American Airlines suspends flights to and from Hong Kong

American Airlines also bans flights to Hong Kong as city experiences first coronavirus death and Apple, Hyundai and Toyota close China factories amid fears of global economic disruption

  • American Airlines said Tuesday it had suspended all flights to Hong Kong 
  • All major US carriers had already suspended flights to and from mainland China 
  • Outbreak death toll passed 425 with new deaths in Hong Kong and Philippines 
  • American companies that rely on Chinese exports now face supply disruptions 
  • Oil prices have crashed due to fears of sharp drop in demand from China 

American Airlines, the largest US carrier, said Tuesday it had suspended all its flights to and from Hong Kong, in the latest sign of the widening potential economic impact of the coronavirus outbreak.

Hong Kong reported its first coronavirus death on Tuesday, the second outside mainland China. An American Airlines spokeswoman said the airline’s suspension of its Hong Kong flights to and from Los Angeles and Dallas would continue through February 20.

U.S. government restrictions on flights and people who have visited mainland China that took effect Sunday have not yet impacted Hong Kong. All major U.S. airlines have already announced the suspension of flights to and from mainlaind China.

The viral outbreak that began in China has infected more than 20,600 people globally and killed at least 427, with deaths now reported in the Philippines and Hong Kong in addition to mainland China.

American Airlines said that the man was removed from the plane and was rebooked on the next flight to Houston. The image above shows an American Airlines Boeing 737 passenger jet taxiing at Dallas Fort Worth International Airport in September 2017

Hong Kong is the second place outside mainland China to report a coronavirus death 

US government restrictions on flights and people who have visited mainland China that took effect Sunday have not impacted Hong Kong. 

American Airlines’s suspension is its own voluntary measure, which a spokesperson attributed to plummeting demand for the flights. 

‘We have suspended flying to Hong Kong from both Dallas/Fort Worth and Los Angeles through February 20, due to demand,’ wrote the spokesperson in an email to 

‘We will continue to monitor the situation closely and make any updates as needed.’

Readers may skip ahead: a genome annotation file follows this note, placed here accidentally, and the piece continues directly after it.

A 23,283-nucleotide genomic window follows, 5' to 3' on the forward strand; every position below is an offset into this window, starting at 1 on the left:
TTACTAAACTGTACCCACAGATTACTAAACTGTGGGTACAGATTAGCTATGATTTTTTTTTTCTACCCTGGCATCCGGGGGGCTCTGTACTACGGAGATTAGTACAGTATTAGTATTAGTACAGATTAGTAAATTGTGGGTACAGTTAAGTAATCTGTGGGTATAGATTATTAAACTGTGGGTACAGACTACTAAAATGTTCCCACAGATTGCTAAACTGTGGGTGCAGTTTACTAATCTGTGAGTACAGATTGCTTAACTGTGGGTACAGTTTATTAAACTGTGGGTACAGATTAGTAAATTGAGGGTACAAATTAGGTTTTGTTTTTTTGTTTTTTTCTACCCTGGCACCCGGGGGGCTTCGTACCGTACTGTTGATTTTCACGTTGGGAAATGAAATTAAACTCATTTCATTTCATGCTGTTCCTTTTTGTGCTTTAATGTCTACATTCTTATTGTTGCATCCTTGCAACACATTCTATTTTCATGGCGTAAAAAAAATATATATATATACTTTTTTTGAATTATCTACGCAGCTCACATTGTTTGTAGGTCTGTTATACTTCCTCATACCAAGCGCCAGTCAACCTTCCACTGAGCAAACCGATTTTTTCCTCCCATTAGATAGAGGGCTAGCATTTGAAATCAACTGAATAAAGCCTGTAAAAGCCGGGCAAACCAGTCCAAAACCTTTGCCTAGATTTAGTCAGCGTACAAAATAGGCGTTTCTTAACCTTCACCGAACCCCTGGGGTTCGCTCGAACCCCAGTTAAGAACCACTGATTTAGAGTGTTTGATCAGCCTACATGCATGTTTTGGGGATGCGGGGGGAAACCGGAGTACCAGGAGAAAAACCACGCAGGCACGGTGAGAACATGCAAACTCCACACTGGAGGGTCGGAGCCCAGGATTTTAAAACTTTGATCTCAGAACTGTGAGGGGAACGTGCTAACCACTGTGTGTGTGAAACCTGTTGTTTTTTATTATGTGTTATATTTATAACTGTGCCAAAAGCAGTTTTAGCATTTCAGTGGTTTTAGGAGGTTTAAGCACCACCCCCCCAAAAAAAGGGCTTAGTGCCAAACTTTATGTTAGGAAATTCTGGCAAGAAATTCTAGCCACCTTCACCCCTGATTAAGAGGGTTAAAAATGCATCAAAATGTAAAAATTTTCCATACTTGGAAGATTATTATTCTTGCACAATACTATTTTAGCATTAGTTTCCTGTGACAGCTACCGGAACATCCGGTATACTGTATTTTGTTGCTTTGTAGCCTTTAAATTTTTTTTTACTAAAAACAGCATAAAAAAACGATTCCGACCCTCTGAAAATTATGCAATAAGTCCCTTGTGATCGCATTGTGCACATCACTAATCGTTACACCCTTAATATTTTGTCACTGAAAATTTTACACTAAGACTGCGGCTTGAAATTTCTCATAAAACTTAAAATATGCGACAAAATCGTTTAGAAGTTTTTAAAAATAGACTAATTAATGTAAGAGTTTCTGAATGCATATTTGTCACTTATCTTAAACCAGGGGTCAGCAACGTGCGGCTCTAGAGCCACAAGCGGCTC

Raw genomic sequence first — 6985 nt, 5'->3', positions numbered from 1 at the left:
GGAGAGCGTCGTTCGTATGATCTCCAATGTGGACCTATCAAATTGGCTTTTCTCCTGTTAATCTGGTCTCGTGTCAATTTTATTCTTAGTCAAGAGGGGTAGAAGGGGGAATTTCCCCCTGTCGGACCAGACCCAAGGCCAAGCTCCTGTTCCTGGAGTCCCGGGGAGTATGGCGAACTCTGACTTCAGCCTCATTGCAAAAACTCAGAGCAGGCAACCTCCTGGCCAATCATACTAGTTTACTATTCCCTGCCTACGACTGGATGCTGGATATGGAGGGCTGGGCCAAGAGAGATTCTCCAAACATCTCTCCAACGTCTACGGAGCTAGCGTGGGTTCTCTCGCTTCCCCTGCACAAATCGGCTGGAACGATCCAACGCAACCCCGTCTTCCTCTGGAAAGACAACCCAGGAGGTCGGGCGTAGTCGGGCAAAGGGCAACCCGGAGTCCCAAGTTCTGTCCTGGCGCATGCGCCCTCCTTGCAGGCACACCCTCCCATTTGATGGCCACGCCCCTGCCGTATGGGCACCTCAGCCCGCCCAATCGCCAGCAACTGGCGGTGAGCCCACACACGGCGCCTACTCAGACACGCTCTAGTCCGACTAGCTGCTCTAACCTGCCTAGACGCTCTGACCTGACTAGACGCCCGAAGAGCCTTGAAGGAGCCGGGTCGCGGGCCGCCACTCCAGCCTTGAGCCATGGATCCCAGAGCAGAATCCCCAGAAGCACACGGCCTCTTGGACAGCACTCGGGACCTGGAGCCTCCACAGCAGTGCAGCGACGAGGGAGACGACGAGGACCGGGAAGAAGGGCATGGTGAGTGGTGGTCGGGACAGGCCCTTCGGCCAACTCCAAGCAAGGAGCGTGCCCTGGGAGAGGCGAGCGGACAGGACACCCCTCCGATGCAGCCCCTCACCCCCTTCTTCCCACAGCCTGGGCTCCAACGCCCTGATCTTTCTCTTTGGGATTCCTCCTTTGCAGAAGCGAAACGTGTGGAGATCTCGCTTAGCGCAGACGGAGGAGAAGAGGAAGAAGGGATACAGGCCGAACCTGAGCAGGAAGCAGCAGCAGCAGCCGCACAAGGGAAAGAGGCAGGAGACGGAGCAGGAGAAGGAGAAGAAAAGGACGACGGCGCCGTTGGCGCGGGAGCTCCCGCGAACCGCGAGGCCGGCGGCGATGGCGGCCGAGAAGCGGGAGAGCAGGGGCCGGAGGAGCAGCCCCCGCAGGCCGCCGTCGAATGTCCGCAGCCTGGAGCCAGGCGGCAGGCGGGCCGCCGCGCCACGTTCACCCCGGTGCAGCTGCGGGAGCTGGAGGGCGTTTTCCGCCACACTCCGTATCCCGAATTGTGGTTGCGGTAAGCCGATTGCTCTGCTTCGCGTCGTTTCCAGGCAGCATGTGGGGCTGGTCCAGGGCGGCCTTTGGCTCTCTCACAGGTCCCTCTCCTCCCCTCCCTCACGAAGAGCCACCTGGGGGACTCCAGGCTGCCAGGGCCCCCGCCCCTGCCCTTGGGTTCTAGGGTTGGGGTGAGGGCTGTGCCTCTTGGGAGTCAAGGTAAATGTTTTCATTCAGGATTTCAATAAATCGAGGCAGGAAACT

The outbreak’s potential to negatively impact the world economy appears to be growing, although a stroke of timing has so far limited the impact on U.S. supply chains. 

The outbreak hit just when Chinese factories and many businesses were closed anyway to let workers travel home for the week-long Lunar New Year holiday — but the respite won’t last.

If much of industrial China remains on lockdown for the next few weeks, a very real possibility, Western retailers, auto companies and manufacturers that depend on Chinese imports will start to run out of the goods they depend on.

At the terminal that serves planes bound for China, people wear medical masks at John F. Kennedy Airport out of concern over the Coronavirus on January 31 in New York City

In order to meet deadlines for summer goods, retail experts say that Chinese factories would need to start ramping up production by March 15. 

If Chinese factories were instead to remain idle through May 1, it would likely cripple retailers’ crucial back-to-school and fall seasons.

‘There´s complete uncertainty,’ said Steve Pasierb, CEO of the Toy Industry Association. ‘This could be huge if it goes on for months.’

Wuhan, the Chinese city where the outbreak hit hardest, is a center of automotive production. It´s been closed off, along with neighboring cities, isolating more than 50 million people and bringing factories to a standstill.

So far, U.S. automakers haven’t had to curb production for want of Chinese parts. But David Closs, professor emeritus at Michigan State University’s Department of Supply Chain Management, said the clock is ticking.

‘I would say it´s weeks at the most,’ Closs said. ‘One to two to three weeks.’ 

The partial shutdown of Wuhan has already harmed the production of TV display panels and raised prices, according to a report by research group IHS Markit. 

Store and factory closures in China 

Companies around the world have warned that a coronavirus outbreak in China could disrupt supply chains or hurt bottom lines as factories and shops shut and airlines suspend flights.  

Store and factory closures of international companies include: 

Companies including Apple, Alphabet’s Google and Deere temporarily closed facilities in China.

Fast Retailing closed about 280 of its 750 Uniqlo stores in China.

IKEA said it closed all of its 30 stores and 3 shopping centres in mainland China.

Burger King shut some restaurants.

H&M said it had closed 257 of its 520 stores in China and suspended business trips to the country, adding that it would be able to source from elsewhere should it need to.